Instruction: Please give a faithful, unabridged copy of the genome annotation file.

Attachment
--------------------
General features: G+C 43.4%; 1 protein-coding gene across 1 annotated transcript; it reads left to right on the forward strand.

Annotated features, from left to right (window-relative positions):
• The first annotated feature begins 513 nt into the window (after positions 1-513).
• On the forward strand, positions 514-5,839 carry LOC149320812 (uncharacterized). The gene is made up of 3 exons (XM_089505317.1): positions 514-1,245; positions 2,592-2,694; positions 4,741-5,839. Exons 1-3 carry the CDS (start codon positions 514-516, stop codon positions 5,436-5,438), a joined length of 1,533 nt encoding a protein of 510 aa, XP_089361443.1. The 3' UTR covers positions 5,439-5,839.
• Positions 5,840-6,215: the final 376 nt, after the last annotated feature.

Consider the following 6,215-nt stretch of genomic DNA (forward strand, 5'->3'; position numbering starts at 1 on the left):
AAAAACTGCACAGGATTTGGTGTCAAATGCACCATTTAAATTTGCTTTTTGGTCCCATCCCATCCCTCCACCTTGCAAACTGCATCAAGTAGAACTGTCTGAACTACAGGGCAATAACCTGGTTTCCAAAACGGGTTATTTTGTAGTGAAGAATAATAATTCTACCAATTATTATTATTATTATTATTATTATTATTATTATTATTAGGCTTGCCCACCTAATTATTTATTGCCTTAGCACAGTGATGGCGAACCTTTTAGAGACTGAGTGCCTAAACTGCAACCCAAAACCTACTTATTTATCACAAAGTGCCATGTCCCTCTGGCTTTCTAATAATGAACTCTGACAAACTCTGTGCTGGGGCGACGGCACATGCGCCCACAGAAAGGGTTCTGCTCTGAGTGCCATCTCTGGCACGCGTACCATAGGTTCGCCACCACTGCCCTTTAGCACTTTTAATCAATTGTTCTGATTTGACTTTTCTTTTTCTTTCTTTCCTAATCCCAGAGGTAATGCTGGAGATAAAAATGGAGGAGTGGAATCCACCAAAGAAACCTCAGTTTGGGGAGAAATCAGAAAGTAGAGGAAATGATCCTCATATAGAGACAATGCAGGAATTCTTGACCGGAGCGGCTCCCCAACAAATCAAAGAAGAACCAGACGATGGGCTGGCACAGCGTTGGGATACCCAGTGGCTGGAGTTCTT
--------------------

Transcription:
General features: G+C 43.4%; 1 protein-coding gene across 1 annotated transcript; it reads left to right on the forward strand.

Annotated features, from left to right (window-relative positions):
• The first annotated feature begins 513 nt into the window (after positions 1-513).
• On the forward strand, positions 514-5,839 carry LOC149320812 (uncharacterized). The gene is made up of 3 exons (XM_089505317.1): positions 514-1,245; positions 2,592-2,694; positions 4,741-5,839. Exons 1-3 carry the CDS (start codon positions 514-516, stop codon positions 5,436-5,438), a joined length of 1,533 nt encoding a protein of 510 aa, XP_089361443.1. The 3' UTR covers positions 5,439-5,839.
• Positions 5,840-6,215: the final 376 nt, after the last annotated feature.

Consider the following 6,215-nt stretch of genomic DNA (forward strand, 5'->3'; position numbering starts at 1 on the left):
AAAAACTGCACAGGATTTGGTGTCAAATGCACCATTTAAATTTGCTTTTTGGTCCCATCCCATCCCTCCACCTTGCAAACTGCATCAAGTAGAACTGTCTGAACTACAGGGCAATAACCTGGTTTCCAAAACGGGTTATTTTGTAGTGAAGAATAATAATTCTACCAATTATTATTATTATTATTATTATTATTATTATTATTATTAGGCTTGCCCACCTAATTATTTATTGCCTTAGCACAGTGATGGCGAACCTTTTAGAGACTGAGTGCCTAAACTGCAACCCAAAACCTACTTATTTATCACAAAGTGCCATGTCCCTCTGGCTTTCTAATAATGAACTCTGACAAACTCTGTGCTGGGGCGACGGCACATGCGCCCACAGAAAGGGTTCTGCTCTGAGTGCCATCTCTGGCACGCGTACCATAGGTTCGCCACCACTGCCCTTTAGCACTTTTAATCAATTGTTCTGATTTGACTTTTCTTTTTCTTTCTTTCCTAATCCCAGAGGTAATGCTGGAGATAAAAATGGAGGAGTGGAATCCACCAAAGAAACCTCAGTTTGGGGAGAAATCAGAAAGTAGAGGAAATGATCCTCATATAGAGACAATGCAGGAATTCTTGACCGGAGCGGCTCCCCAACAAATCAAAGAAGAACCAGACGATGGGCTGGCACAGCGTTGGGATACCCAGTGGCTGGAGTTCTT